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dc.contributor.authorDiedericks, Melvin
dc.date.accessioned2013-11-29T08:43:31Z
dc.date.available2013-11-29T08:43:31Z
dc.date.issued2013
dc.identifier.urihttp://hdl.handle.net/10394/9647
dc.descriptionThesis (Ph.D. (Public Management and Governance))--North-West University, Potchefstroom Campus, 2013.
dc.description.abstractThe recent reform of potable water service provisioning by means of the promulgation of the Water Services Act 108 of 1997 and the National Water Act 36 of 1998 in South Africa has started a process of addressing the imbalance that existed in regard to how the national resource was being distributed. Water is now recognised as a scarce resource that belongs to all the people of the country. Consequently, it should be managed in an integrated way for social and economic development – including future growth (Fuggle & Rabie, 2005:293; Reimann, Chimboza & Fubesi, 2012:446). What is required is an attitude that incorporates a sensitivity in the careful cognisance and management of ―the aggregate of surrounding objects, conditions, and influences that impact on the life and habits of man, or any other organism or collection of organisms (South Africa, 1989). The provision of potable water by water services authorities (WSAs) is an important basic service that faces a number of challenges, such as the use of an outdated infrastructure, the lack of skilled and knowledgeable people, improper planning, and the booming population that places overt pressure on the demand for service delivery. This study was, therefore, undertaken to investigate how a municipality – which is forced to obtain its potable water supply from nearby surface and groundwater catchments, could manage this supply in a more effective, efficient, equitable, economic and sustainable manner by means of improved co-operative governance and intergovernmental relations. The key motivation was thus to develop a plan that would manage water resources more effectively on strategic, tactical and operational levels within government structures and to assist in realising integrated water resources management (IWRM). The proposed plan could be used to develop a shared vision for the Dr Kenneth Kaunda District Municipality (Dr KKDM) municipal area of responsibility; and to provide an overview of the strengths, weaknesses, opportunities and threats regarding the management of water resources. A qualitative research design was used to conduct the study, which included a literature review, semi-structured interviews, data sampling and scientific analysis of responses. Furthermore, a case-study approach was followed by the researcher, with Dr KKDM as the unit of analysis (the locus).en_US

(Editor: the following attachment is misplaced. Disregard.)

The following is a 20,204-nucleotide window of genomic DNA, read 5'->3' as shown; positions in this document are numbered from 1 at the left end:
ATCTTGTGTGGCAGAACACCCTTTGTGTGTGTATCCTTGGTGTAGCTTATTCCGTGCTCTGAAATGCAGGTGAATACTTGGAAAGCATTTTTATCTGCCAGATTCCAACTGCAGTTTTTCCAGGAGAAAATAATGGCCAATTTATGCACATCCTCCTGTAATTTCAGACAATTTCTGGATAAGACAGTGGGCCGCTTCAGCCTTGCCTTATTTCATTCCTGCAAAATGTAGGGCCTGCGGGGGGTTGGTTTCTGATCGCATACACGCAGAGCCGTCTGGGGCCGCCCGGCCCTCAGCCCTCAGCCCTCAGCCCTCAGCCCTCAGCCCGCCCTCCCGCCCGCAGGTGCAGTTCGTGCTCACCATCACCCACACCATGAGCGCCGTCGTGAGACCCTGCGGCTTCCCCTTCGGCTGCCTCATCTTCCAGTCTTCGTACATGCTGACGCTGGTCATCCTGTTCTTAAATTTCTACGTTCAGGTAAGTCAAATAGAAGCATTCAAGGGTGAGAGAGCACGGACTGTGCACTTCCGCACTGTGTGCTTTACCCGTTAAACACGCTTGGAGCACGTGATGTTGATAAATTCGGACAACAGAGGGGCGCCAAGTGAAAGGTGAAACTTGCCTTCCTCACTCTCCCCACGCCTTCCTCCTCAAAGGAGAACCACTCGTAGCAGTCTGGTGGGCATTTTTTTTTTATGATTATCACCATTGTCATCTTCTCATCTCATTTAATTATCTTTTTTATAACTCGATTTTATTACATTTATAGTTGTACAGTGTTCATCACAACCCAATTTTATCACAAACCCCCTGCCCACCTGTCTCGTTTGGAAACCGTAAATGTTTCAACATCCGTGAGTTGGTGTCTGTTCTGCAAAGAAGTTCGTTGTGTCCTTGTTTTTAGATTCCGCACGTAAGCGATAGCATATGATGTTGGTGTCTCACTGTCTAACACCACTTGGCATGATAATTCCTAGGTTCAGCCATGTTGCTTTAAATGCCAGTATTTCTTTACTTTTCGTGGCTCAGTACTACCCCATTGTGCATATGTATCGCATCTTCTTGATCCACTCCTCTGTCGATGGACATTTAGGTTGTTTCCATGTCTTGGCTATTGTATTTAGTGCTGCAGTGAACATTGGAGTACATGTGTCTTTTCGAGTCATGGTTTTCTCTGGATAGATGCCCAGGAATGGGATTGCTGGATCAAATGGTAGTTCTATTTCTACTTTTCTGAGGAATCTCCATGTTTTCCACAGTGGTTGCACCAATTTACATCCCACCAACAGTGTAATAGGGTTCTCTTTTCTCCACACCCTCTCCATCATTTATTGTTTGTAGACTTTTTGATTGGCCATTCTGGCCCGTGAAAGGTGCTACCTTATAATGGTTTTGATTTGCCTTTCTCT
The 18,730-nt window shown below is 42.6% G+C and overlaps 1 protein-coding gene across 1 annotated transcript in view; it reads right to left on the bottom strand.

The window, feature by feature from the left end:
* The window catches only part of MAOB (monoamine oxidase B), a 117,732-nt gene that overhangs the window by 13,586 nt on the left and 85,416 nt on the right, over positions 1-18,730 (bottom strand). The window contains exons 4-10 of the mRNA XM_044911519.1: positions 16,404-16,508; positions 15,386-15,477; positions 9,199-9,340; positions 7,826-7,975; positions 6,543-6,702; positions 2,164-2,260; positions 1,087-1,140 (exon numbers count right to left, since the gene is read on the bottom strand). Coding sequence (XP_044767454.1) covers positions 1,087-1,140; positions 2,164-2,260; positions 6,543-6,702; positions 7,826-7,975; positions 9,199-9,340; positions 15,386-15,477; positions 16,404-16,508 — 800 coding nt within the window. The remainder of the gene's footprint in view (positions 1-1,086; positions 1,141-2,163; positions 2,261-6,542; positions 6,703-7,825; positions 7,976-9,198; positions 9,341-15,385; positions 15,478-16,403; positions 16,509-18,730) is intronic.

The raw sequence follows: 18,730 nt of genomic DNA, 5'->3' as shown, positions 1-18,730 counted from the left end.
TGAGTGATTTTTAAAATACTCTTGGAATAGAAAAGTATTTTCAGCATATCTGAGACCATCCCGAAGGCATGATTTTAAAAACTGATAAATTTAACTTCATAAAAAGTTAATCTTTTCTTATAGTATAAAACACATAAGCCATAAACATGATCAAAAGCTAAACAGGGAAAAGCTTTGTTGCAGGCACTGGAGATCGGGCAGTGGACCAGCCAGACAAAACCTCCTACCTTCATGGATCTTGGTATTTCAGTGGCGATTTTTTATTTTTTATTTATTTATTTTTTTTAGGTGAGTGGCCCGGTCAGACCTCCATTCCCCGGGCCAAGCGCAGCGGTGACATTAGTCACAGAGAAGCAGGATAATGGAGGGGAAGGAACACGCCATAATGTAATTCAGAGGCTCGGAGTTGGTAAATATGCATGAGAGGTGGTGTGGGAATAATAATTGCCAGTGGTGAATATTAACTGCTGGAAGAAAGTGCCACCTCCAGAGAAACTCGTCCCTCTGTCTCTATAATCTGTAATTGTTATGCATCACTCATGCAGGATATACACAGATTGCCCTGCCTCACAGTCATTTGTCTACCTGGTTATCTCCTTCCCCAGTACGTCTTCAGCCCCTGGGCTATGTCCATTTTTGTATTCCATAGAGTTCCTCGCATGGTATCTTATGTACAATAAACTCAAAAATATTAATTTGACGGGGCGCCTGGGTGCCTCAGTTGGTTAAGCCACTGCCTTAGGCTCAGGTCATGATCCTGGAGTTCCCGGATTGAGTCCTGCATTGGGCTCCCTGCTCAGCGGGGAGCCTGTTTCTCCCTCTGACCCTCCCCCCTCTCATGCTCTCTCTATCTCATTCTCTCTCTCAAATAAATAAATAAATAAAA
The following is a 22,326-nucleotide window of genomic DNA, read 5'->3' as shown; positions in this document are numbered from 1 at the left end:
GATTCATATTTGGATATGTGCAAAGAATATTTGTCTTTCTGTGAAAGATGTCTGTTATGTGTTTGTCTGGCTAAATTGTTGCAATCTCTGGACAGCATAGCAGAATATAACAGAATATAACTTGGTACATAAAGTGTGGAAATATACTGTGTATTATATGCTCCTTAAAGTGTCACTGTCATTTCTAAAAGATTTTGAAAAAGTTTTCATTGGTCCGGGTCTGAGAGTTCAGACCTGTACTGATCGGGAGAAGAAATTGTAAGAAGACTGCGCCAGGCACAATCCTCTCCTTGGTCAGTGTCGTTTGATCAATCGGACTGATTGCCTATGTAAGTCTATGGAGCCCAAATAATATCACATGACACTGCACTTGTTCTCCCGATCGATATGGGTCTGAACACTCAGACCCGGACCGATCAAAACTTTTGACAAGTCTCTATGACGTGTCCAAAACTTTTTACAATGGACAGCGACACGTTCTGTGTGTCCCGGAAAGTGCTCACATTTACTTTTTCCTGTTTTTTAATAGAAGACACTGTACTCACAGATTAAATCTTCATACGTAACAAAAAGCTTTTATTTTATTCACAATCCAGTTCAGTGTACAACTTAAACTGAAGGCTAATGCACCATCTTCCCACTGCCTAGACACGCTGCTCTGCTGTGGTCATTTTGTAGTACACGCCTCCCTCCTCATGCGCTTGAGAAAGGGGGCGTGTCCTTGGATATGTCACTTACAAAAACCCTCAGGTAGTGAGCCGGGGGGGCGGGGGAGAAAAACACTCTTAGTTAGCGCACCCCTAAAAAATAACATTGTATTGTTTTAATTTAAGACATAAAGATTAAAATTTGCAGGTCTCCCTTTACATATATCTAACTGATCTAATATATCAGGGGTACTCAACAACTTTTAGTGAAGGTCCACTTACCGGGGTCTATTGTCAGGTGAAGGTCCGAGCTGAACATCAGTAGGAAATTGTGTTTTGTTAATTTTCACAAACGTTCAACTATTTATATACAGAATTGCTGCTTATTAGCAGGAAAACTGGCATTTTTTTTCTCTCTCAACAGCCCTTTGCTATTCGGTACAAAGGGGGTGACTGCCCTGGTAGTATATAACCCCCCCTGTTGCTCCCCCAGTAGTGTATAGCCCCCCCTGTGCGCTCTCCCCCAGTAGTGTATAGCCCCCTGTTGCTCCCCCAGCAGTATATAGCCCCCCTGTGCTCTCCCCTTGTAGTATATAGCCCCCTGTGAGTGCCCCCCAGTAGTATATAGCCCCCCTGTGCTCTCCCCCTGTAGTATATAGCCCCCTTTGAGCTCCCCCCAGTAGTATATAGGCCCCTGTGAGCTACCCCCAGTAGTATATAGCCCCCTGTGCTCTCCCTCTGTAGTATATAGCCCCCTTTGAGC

dc.language.isoenen_US
dc.publisherNorth-West University
dc.subjectWateren_US
dc.subjectenvironmenten_US
dc.subjectwater resource managementen_US
dc.subjectresource managementen_US
dc.subjectplanningen_US
dc.subjectcoordinationen_US
dc.subjectpublic participationen_US
dc.subjectintegrated development planen_US
dc.subjectstrategyen_US
dc.subjectwater services development planen_US
dc.subjectlegislationen_US
dc.subjectregulationen_US
dc.titleA proposed water sector plan for the Dr Kenneth Kaunda District Municipalityen
dc.typeThesisen_US
dc.description.thesistypeDoctoralen_US


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